Triumph released their self-titled debut album in October, 1976. The album failed to achieve much commercial success, mostly because Attic failed to adequately distribute the record outside of Canada. The effort is considered a classic by Triumph's loyal fans, however, and was reissued years later with the title In the Beginning. Interestingly, Emmett's first name was misspelled on the album, prompting the guitarist to change his name officially. He would later explain that changing his name was far easier than getting the label to make a correction. Subsequent support tours got the band noticed by RCA Records, who signed the band for distribution outside of Canada (Attic would continue to be the band's Canada label for four more albums). The band's second release, titled Rock & Roll Machine, was released in November 1977 in Canada and in early 1978 elsewhere. While not a huge success initially, the album did spawn the band's first hit single, a cover of Joe Walsh's "Rocky Mountain Way", which helped the album land on the Billboard 200 albums chart in the US. The album would eventually receive double-platinum certification in Canada for selling more than 200,000 copies there.
In mid-1978 Triumph established a long-lasting popularity in San Antonio, Texas when they were asked to sub for Sammy Hagar at an in-studio radio station promotion. The DJ began playing Triumph heavily on the station after that, and the band capitalized on the opportunity by embarking on a brief tour of the Lone Star State. The shows helped boost the band's popularity, and the Texas market has been favorable for the band ever since. As the band's popularity and commercial success grew, so did their use of elaborate lighting and pyrotechnics at their concerts, earning the band a reputation for memorable live shows in the vein of KISS. With its fan-base growing, the band signed a new record deal with MCA Records, hitting the studio in the fall of 1978 to begin working on a third full-length album. The album was finished before the end of the year, and was the band's first effort to be solely produced by Levine, who had co-produced the band's first two albums.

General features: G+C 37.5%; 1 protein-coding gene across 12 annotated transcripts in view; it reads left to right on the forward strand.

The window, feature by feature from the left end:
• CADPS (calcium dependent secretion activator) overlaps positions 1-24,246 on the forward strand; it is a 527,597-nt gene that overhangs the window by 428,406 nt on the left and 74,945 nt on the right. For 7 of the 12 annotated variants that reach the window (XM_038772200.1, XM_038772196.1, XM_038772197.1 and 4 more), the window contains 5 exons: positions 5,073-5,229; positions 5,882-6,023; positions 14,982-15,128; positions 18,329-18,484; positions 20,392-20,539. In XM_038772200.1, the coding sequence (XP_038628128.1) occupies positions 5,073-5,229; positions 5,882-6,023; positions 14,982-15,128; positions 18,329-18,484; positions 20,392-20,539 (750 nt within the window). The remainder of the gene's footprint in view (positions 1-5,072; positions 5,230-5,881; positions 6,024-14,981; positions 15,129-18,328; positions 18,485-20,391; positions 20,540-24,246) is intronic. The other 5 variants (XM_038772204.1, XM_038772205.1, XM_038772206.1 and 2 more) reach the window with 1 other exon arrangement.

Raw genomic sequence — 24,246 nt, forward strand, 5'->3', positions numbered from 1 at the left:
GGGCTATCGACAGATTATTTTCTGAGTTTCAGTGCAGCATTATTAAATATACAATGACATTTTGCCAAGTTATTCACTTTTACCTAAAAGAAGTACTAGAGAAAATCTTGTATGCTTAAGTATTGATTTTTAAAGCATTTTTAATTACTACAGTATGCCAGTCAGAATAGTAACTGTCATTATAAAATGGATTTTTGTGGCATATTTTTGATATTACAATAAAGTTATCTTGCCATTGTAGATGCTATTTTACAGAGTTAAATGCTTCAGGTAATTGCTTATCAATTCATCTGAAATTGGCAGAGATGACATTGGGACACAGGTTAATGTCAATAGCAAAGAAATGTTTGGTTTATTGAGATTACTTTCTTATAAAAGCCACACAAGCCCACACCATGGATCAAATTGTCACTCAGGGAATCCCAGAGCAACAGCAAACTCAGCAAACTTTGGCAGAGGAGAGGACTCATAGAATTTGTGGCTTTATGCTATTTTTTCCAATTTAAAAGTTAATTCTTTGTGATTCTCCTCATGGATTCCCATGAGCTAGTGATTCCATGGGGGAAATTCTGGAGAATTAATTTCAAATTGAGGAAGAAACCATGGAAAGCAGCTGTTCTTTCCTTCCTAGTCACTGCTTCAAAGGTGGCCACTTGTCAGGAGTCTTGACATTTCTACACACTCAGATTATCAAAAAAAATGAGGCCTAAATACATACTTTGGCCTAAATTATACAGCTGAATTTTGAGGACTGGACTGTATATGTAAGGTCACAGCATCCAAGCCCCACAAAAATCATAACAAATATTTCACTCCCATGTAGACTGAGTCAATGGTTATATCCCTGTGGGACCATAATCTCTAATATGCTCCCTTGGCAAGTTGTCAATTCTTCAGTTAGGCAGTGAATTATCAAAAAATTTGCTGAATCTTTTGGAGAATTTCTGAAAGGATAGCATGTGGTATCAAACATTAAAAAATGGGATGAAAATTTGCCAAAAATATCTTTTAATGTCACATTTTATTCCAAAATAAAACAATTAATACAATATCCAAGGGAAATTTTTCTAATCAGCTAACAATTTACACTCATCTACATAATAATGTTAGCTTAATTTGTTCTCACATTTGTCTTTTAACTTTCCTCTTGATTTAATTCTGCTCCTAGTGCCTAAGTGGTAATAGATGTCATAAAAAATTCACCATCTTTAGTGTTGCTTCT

The third Triumph record, Just A Game, was released on March 30, 1979, garnering positive reception from fans and critics alike. The album spawned the band's first hit singles, as both "Hold On" and "Lay It On the Line" spent several weeks on the Billboard Hot 100 singles chart, peaking at No. 38 and 86, respectively. The two singles helped the album reach gold certification in the US, for sales of 500,000 copies, and the heavy airplay of "Hold On" helped expand the band's audience dramatically. "Lay It On the Line", meanwhile, achieved iconic status over the years at mainstream rock stations, and is likely the most oft-played single from the band's catalog on classic rock stations to this day. The band toured briefly in support of the record before heading back into the studio in December 1979 to lay down their fourth album.